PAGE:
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  • Question


  • Hi forum  

    We have several applications that have services. These services are primaraly made for use from external developers.

     

    We are now creating a scheduler application. Here you setup tasks that call services in multiple applications.

     

    Some of the applications already contact each other. So there are peaces of integration between them.

     

    The primary purpose of the scheduler application is integration between the applications. The scheduler application should be able to run tasks just like windows scheduler. In time - many different tasks will be developed. A task can call multiple services in multiple applications - but also just one.

     

    Sometimes we would be able to re-use some of the integration already existing between the applications. But I'm not sure it is a good idea.

     

    Here is an example with 3 applications.

     

    1. ERP Application (ERP)

    2. CRM Application (CRM)

    3. Scheduler Application (the new one I'm making)

     

    I have created some methods to illustrate the issue below. Entries are written to a CRM app and another type of entry is created in an ERP app. The entry that is create in the Erp app holds an Id of the newly created entry from the crm app)

     

    Crm.CreateEntrysLocally(Entry[] entries)

     

    Crm.CreateEntrysLocallyAndCreateEntrysInErp (Entry[] entries)

    This method calls the local CreateEntrysLocally and Erp.CreateEntrysLocally. The CreateEntrysLocallyAndCreateEntrysInErp method holds some compensating programming that handles clean-up if the last call fails. We cannot use transactions between the applications. So I do not gain any transaction support.

     

    Erp.CreateEntryLocally(AnotherKindOfEntry[] entries)

     

    Now I'm creating a scheduler application. I want a task to (amongst other things) create an entry in both applications. The question now is. Do I use the Api for each application or do I call the Crm.CreateEntryLocallyAndCreateEntryInErp method. The Tenets of service orientation state that services should be Autonomous. Would this violate this tenet.

     

    The Crm.CreateEntryLocallyAndCreateEntryInErp method does hold some programming that I would have to do again. It also saves a little network trafic since I would need to first get the ids of the newly created entries in the CRM system and then add them to new entries which I would then create in the ERP system.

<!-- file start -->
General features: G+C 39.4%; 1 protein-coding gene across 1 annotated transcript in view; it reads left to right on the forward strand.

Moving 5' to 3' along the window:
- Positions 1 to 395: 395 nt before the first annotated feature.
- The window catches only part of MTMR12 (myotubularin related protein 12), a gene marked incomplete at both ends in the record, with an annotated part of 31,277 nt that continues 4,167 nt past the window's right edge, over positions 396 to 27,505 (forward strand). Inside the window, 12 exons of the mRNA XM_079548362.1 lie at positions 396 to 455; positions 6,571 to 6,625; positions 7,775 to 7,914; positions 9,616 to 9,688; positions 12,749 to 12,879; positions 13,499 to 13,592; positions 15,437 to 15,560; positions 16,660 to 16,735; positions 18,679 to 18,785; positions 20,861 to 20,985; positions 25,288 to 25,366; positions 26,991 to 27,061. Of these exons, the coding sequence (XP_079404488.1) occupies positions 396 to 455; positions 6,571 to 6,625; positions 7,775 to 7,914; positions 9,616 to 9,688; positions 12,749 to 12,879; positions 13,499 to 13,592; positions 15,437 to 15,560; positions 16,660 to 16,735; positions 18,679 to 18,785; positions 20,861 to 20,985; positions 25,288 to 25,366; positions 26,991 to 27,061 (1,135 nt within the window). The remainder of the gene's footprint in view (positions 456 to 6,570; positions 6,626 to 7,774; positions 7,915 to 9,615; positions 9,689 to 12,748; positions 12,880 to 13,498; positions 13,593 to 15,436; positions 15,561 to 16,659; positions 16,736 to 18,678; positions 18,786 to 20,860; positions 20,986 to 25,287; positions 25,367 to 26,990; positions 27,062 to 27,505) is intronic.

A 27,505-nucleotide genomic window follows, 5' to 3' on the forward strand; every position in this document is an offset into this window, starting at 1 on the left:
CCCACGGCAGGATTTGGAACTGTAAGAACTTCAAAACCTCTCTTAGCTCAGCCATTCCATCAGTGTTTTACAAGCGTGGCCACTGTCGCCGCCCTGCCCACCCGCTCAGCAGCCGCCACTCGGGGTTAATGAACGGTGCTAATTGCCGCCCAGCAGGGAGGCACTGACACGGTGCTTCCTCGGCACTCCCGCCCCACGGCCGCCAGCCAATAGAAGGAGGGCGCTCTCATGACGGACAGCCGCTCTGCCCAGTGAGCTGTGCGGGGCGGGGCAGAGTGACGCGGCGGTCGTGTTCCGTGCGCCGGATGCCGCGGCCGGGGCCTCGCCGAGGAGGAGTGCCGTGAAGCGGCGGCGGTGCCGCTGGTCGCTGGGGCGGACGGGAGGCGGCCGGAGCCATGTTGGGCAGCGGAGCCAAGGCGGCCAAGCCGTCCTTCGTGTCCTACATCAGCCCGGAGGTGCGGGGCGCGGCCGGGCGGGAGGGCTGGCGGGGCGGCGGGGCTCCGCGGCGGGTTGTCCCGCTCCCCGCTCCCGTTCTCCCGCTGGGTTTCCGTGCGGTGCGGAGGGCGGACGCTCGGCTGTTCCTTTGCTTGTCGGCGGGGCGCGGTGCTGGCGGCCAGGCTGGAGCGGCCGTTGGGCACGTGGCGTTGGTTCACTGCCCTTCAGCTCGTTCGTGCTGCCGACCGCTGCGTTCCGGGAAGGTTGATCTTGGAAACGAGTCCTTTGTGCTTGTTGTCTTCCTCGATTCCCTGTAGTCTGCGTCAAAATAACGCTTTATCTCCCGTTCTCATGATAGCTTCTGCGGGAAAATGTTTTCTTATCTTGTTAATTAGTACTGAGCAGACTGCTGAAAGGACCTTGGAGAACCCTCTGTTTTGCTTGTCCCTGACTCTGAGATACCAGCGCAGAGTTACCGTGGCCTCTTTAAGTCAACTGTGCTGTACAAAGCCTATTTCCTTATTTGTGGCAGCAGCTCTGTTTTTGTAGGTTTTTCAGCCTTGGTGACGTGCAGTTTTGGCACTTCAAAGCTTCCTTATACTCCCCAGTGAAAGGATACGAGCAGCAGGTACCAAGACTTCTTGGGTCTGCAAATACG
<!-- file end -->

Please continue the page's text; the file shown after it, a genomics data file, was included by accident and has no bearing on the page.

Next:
The same task might require that I call the ERP application 10 times anyway - because the integration through the CRM application might not be enough to perform the task. I would just call Crm.CreateEntryLocallyAndCreateEntryInErp to save a some programming. If I do not call it one could reason that I would be making the same programming in 2 places - and thereby possibly getting issues with needing to correct things several places.

     

    Should I make a clean break between the scheduler application and call things diretly in each app, or should I utilize methods like Crm.CreateEntryLocallyAndCreateEntryInErp - or should I even try to focus more on building methods like Crm.CreateEntryLocallyAndCreateEntryInErp so I can also provide this fuctionallity in the applications APIs.

     

     

     

    I hope someone has some input on this because I'm having a bit of difficulty in seeing clearly here.

     

    Siteadm

    Thursday, February 15, 2007 9:19 PM

Answers

  • it looks like you are trying to build a kind of router / broker application. You don't have Biztalk? that's the easiest way to accomplish this kind of functionality, but you can make it yourself... take a look at the Webservice security guidance there are some topics in it you must think about. Good luck

    Saturday, February 17, 2007 7:47 AM
  • Do you realise with the what you describe above that your ERP system is tightly coupled to your CRM system, this is because the CRM system has to know about the ERP system for the method 'CreateEntrysLocallyAndCreateEntrysInErp'. This is a dependence that you want to avoid.

    It sounds as though to me you have a set wrokflows that you want to run on a periodic basis or a data driven basis. As suggested you require the use a controlling system that submits message to your components and controls the overall process. There are several technologies available for this as well developng your own implementation. MS technologies include BizTalk, Windows Workflow Foundation (WWF).